And there’s more: not only did John Tate (who appears to have been born about 1751 in Lunenburg County, Virginia) own land in Spartanburg County adjoining the land of William Lindsey, but, like William Lindsey, he came to South Carolina from Granville County, North Carolina. According to John Hawkins Napier, John Tate had a grant for 100 acres on the south side of the Enoree River on 30 July 1784, and a 25 October 1784 land record speaks of him as living by that date in Spartanburg County. 
The fact that 1) the DNA of known male descendants of Isaac Lindsey matches that of known male descendants of William Lindsey (abt. 1733 – abt. 1806) of Spartanburg County, South Carolina, and that 2) Isaac Lindsey married the daughter of a Tate family who moved from Spartanburg County to St. Helena Parish in the final part of 1809, suggests to me that Isaac Lindsey’s roots lie in Spartanburg County, and that he very likely moved from South Carolina to Louisiana with the Tate family.
Some Questions I Have About Isaac Lindsey and His Probable Ancestry
Here are some questions I’d like to pose about Isaac Lindsey:
- Who is the Isaac Lindsey who witnessed the 10 January 1792 deed of trust Dennis Lindsey made to George Bruton in Spartanburg County, South Carolina?
I discussed this document in a previous posting. As that posting notes, Dennis Lindsey’s brother William (1760/1770 – 1840), who married Rachel Earnest, had a son Isaac, but we know from numerous sources including his tombstone that this Isaac was born in 1798, six years after the 1792 deed of trust was made.
As the posting I have just linked also states, an Isaac Lindsey is found in early records of the part of South Carolina that became Spartanburg County, but he disappears from those records in the latter part of the 1760s, when he went to Kentucky and Tennessee. This man is known in histories of Kentucky and Tennessee as Isaac Lindsey the Long Hunter, and he belongs to the branch of Lindseys identified as group 2 in the International Lindsay Surname DNA project.
I have found no other mention of the Isaac Lindsey witnessing this 1792 deed of trust by Dennis Lindsey in Spartanburg County records. If he was of age in 1792, it would seem he would have been born by around 1776 or earlier. This birthdate would place Isaac in the same age category as Mark Lindsey, who was born in 1773, and who was a buyer at the estate sale of Dennis Lindsey, but does not otherwise appear in Spartanburg County records.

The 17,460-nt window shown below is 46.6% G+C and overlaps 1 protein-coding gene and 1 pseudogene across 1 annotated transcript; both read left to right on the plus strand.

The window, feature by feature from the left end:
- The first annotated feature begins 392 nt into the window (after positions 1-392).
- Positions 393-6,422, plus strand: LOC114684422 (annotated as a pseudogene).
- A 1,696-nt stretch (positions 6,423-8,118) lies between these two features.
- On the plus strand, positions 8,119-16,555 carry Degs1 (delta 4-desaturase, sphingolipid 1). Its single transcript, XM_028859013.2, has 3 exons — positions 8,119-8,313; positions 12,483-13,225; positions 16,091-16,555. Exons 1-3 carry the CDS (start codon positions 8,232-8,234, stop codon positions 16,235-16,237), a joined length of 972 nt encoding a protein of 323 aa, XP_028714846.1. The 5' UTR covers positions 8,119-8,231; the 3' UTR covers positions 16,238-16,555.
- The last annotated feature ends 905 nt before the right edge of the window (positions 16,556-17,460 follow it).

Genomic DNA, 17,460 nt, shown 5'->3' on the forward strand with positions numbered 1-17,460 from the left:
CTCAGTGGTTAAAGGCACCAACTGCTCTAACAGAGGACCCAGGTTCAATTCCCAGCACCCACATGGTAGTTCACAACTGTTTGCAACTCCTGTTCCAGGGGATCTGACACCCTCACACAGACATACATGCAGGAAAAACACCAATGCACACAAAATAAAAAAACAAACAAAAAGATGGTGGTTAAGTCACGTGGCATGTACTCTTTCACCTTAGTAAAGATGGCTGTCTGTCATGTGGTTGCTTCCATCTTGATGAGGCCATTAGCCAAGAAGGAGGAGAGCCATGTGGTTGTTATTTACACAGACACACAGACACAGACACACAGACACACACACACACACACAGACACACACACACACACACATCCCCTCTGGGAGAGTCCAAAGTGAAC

As I’ve previously noted, I think it’s highly likely that Mark, who named his oldest son Dennis, was a son of the Dennis Lindsey who made the 1792 deed of trust and died late in 1794 or early in 1795 in Spartanburg County. Because Dennis Lindsey’s estate records do not name his heirs other than his widow Mary (and a later court document shows that Dennis and Mary had a son named Dennis), piecing together an account of Dennis’s family has not been easy. (The same can be said for Dennis’s father William Lindsey [abt. 1733 – abt. 1806], for whom no estate document has been discovered.) It’s possible Dennis had more children than we have yet identified.
I think it’s safe to conclude that the Isaac Lindsey witnessing Dennis Lindsey’s 1792 deed of trust was closely related to him. It would make sense for one of Dennis’s sons to witness a deed of trust involving Dennis’s land, as a prospective heir of Dennis.
In my view, given that Mark and Isaac Lindsey seem to have been close in age, and that both seem to have had close ties to Dennis Lindsey, it seems likely that both are sons of Dennis Lindsey — and, if so, this would explain why the DNA of male descendants of Mark and Isaac is a match, and also why the DNA of men descended from both of these men matches the DNA of Dennis Lindsey’s proven son Dennis (1793 – 1855/1860).
- Who is the Isaac Lindsey who entered 100 acres of land in Wayne County, Kentucky, in September 1803?
In August 1800, Mark Lindsey’s mother-in-law Margaret Dinsmore and her son John sold their land in Spartanburg County to Nathaniel Woodruff and moved to Wayne County, Kentucky, with Mark Lindsey and wife Mary Jane Dinsmore moving there with them. In June 1801, another Spartanburg County man who went to Wayne County in the same period — George Bruton, the same man to whom Dennis Lindsey made his 1792 deed of trust — claimed 100 acres in Wayne County. By August 1802, George Bruton had assigned this land to Mark Lindsey.